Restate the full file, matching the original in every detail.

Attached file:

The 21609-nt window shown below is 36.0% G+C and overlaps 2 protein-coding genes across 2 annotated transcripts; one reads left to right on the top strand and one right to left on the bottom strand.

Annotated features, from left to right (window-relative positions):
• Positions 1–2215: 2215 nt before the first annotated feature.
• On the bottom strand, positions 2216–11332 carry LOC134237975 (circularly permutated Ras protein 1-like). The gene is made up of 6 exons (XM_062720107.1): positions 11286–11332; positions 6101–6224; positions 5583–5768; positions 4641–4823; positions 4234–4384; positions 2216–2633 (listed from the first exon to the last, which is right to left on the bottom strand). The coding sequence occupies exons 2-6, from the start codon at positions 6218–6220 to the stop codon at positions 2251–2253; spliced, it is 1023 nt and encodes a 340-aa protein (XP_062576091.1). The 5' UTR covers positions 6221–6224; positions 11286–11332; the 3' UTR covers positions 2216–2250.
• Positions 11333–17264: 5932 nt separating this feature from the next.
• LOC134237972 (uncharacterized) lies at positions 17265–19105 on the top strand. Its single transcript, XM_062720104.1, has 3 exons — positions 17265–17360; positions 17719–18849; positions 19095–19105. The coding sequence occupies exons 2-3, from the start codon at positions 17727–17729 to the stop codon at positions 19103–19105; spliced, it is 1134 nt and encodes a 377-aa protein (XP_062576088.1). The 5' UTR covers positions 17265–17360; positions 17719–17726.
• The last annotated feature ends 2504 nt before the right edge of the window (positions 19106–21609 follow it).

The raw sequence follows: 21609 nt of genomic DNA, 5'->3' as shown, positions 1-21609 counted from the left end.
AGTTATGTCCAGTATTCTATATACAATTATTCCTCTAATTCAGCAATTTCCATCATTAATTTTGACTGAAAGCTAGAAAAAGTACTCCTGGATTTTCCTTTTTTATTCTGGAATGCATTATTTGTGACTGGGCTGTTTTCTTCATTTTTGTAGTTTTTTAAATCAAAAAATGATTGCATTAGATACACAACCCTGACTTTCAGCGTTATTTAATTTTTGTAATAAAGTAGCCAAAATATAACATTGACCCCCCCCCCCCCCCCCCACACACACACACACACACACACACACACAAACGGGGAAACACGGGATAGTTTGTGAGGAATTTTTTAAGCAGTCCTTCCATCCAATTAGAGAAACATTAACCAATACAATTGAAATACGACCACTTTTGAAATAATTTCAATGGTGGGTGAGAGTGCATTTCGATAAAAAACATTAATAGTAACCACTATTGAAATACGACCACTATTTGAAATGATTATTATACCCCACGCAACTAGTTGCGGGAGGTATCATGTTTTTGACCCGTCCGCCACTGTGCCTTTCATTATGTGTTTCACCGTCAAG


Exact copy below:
The 21609-nt window shown below is 36.0% G+C and overlaps 2 protein-coding genes across 2 annotated transcripts; one reads left to right on the top strand and one right to left on the bottom strand.

Annotated features, from left to right (window-relative positions):
• Positions 1–2215: 2215 nt before the first annotated feature.
• On the bottom strand, positions 2216–11332 carry LOC134237975 (circularly permutated Ras protein 1-like). The gene is made up of 6 exons (XM_062720107.1): positions 11286–11332; positions 6101–6224; positions 5583–5768; positions 4641–4823; positions 4234–4384; positions 2216–2633 (listed from the first exon to the last, which is right to left on the bottom strand). The coding sequence occupies exons 2-6, from the start codon at positions 6218–6220 to the stop codon at positions 2251–2253; spliced, it is 1023 nt and encodes a 340-aa protein (XP_062576091.1). The 5' UTR covers positions 6221–6224; positions 11286–11332; the 3' UTR covers positions 2216–2250.
• Positions 11333–17264: 5932 nt separating this feature from the next.
• LOC134237972 (uncharacterized) lies at positions 17265–19105 on the top strand. Its single transcript, XM_062720104.1, has 3 exons — positions 17265–17360; positions 17719–18849; positions 19095–19105. The coding sequence occupies exons 2-3, from the start codon at positions 17727–17729 to the stop codon at positions 19103–19105; spliced, it is 1134 nt and encodes a 377-aa protein (XP_062576088.1). The 5' UTR covers positions 17265–17360; positions 17719–17726.
• The last annotated feature ends 2504 nt before the right edge of the window (positions 19106–21609 follow it).

The raw sequence follows: 21609 nt of genomic DNA, 5'->3' as shown, positions 1-21609 counted from the left end.
AGTTATGTCCAGTATTCTATATACAATTATTCCTCTAATTCAGCAATTTCCATCATTAATTTTGACTGAAAGCTAGAAAAAGTACTCCTGGATTTTCCTTTTTTATTCTGGAATGCATTATTTGTGACTGGGCTGTTTTCTTCATTTTTGTAGTTTTTTAAATCAAAAAATGATTGCATTAGATACACAACCCTGACTTTCAGCGTTATTTAATTTTTGTAATAAAGTAGCCAAAATATAACATTGACCCCCCCCCCCCCCCCCCACACACACACACACACACACACACACACAAACGGGGAAACACGGGATAGTTTGTGAGGAATTTTTTAAGCAGTCCTTCCATCCAATTAGAGAAACATTAACCAATACAATTGAAATACGACCACTTTTGAAATAATTTCAATGGTGGGTGAGAGTGCATTTCGATAAAAAACATTAATAGTAACCACTATTGAAATACGACCACTATTTGAAATGATTATTATACCCCACGCAACTAGTTGCGGGAGGTATCATGTTTTTGACCCGTCCGCCACTGTGCCTTTCATTATGTGTTTCACCGTCAAG